Comment (Environment): The Sheep Ranch Mine is located in the East Gold Belt of the Mother Lode region of California, on the west side of the Sierra Nevada Mountain Range and about 100 miles east of San Francisco. The mine is in central Calaveras County on the western outskirts of the small community of Sheep Ranch (population 32), which derived its name from a large sheep corral that once encompassed the town. The area is rural and sparsely populated with the nearest town of any size being Murphys (population 1,712), five miles to the south. Topography is dominated by gently rolling and deeply weathered low-relief foothills underlain by deformed and metamorphosed sedimentary rocks, which support a cover of mixed oak, pine, and manzanita. Quartz veins punctuate the topography, many of which were found to be gold-bearing. The climate is intermediate between the Mediterranean climate of California's Central Valley and the more severe alpine climate of the higher mountains. Temperatures range from freezing in the winter to 100 degrees in the summer. Mean annual precipitation is between 25-30", most of which falls during the rainy winter months between November and May. The area is dissected by many small steams, the smaller of which are intermittent.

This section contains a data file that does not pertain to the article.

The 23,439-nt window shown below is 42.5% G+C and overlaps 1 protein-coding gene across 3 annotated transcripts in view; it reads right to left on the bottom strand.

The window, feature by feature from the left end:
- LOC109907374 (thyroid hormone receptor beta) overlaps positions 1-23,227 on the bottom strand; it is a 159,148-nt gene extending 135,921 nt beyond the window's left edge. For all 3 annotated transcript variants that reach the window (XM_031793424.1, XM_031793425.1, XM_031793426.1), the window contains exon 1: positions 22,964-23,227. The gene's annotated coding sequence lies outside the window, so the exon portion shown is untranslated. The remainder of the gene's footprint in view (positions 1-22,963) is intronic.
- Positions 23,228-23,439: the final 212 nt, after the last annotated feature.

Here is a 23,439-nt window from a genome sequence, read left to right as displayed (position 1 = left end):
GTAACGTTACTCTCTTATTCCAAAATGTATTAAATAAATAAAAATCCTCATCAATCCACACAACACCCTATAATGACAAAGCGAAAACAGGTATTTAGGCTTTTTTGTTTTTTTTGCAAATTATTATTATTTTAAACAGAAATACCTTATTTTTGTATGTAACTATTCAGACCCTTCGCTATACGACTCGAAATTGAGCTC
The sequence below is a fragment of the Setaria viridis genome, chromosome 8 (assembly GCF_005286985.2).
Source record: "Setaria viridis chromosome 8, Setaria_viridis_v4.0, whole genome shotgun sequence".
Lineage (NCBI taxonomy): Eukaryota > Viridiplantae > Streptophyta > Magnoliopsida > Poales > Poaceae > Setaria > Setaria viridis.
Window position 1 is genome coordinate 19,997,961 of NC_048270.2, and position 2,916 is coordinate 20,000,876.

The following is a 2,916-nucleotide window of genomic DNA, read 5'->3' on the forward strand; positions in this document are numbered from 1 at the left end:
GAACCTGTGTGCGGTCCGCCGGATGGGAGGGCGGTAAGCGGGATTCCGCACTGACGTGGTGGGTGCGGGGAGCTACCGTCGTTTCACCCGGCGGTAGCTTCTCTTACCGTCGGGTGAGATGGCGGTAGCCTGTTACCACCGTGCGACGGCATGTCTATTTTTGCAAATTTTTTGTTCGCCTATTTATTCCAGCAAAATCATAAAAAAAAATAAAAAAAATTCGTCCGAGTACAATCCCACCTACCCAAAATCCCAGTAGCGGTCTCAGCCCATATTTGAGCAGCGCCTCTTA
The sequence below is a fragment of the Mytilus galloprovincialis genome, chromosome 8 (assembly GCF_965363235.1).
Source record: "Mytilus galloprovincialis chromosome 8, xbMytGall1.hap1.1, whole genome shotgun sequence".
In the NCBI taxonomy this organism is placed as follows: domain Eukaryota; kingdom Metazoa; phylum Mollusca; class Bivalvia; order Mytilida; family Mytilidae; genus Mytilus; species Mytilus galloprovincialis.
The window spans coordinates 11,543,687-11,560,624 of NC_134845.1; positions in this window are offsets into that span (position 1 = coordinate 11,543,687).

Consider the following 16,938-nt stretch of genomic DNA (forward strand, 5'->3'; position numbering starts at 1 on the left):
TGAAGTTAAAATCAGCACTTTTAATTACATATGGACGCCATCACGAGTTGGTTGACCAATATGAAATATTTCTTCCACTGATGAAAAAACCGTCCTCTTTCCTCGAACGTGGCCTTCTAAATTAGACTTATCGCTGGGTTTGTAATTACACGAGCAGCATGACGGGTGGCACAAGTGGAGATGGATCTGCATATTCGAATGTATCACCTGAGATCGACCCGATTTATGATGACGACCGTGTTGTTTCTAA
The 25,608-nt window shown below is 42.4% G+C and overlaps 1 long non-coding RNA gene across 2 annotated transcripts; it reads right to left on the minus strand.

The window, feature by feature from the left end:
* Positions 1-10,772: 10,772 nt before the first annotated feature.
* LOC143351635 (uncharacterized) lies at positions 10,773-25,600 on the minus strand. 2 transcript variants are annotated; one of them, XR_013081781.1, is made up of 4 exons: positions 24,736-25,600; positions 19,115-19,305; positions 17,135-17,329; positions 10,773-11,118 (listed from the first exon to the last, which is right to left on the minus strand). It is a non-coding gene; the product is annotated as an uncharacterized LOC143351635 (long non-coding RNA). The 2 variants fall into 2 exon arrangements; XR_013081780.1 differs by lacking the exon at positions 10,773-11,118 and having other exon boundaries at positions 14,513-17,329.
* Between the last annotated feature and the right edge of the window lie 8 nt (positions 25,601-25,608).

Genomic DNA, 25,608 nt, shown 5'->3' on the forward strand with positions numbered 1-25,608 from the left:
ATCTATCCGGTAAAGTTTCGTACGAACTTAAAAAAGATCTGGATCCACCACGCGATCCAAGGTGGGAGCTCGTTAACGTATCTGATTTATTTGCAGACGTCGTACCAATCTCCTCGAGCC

Comment (Geology): Cretaceous-through-Eocene erosion stripped away thousands of feet of rock including portions of the lode-gold deposits. As much as 6 miles of rock is estimated to have been removed from the central Sierra Nevada (Bateman and Eaton, 1976). Liberated gold enriched placer deposits in adjacent drainages. Oligocene-Miocene volcanism blanketed the higher elevations of the Sierra Nevada with rhyolitic ash falls and flows and the lower elevations with ash, which preserved the auriferous Eocene gravels under a cap of rhyolitic tuff. Volcanic activity continued, with periods of quiescence, until the late Miocene/early Pliocene wherein vulcanism reached its peak dispensing large volumes of andesitic lava flows, ash, and mud flows. The total of these volcanic episodes buried the Eocene channels to depths of several hundred feet. Erosion was renewed in the late Pliocene by the elevation of the present Sierra Nevada via uplift along its eastern front and westward rotation. Rivers carved deep canyons and much of the volcanic cover was removed. Local scouring of Eocene placers redeposited gold in channels of Quaternary to present-day age. Elsewhere, the relict placers remained preserved under a volcanic veneer. Local reexposure and the continued stripping of the lode-gold deposits also enriched the younger placers. Structure The Mother Lode region is best characterized by northwesterly striking and easterly dipping beds dissected by two parallel longitudinal reverse-fault and fissure systems: the Melones Fault Zone (MFZ) and the Bear Mountain Fault Zone (BMFZ). Collectively, the MFZ and BMFZ comprise what has been called by Clark (1964) the Foothills Fault System (FFS). The FFS is considered by some to represent a suture between allochthonous terranes accreted by subduction during the late Paleozoic to early Jurassic. The dominant structural element is the MFZ, a major Upper Jurassic reverse fault complex that trends about N30?W, with fault planes dipping from 70 degrees northeast to vertical. The MFZ hosts the Mother Lode Gold Belt and extends 125 miles, paralleling the Sierra Nevada from El Dorado County to Mariposa County where it terminates against the Sierra Nevada Batholith. Gold-bearing veins have been deposited in fault planes as well as ancillary fractures and fissures. For much of its length, Paleozoic rocks of the Calaveras Complex on the east are thrust against Jurassic metasedimentary and metavolcanic rock. While veins and ore bodies associated with the MFZ make up much of the MLGB, the two are not identical. Many of the faults are younger than the MFZ and appear to be contemporaneous with the later Jurassic Sierra Nevada Batholith. Veins do not generally follow the schistosity or cleavage of the rocks, but cut across it, both in strike and dip, usually at acute angles. In the Angels Camp area, at least four periods of faulting have occurred suggesting that faulting and mineralization may have been episodic into the early Cretaceous. Mineralization has also replaced sheared rock locally. In the BMFZ, deformation is more obvious as evidenced by intensely folded and overturned folds and repeated beds. Many folds are nearly isoclinal and overturned to the southwest with limbs dipping 65-85? northeast and bedding generally subparallel to the faults.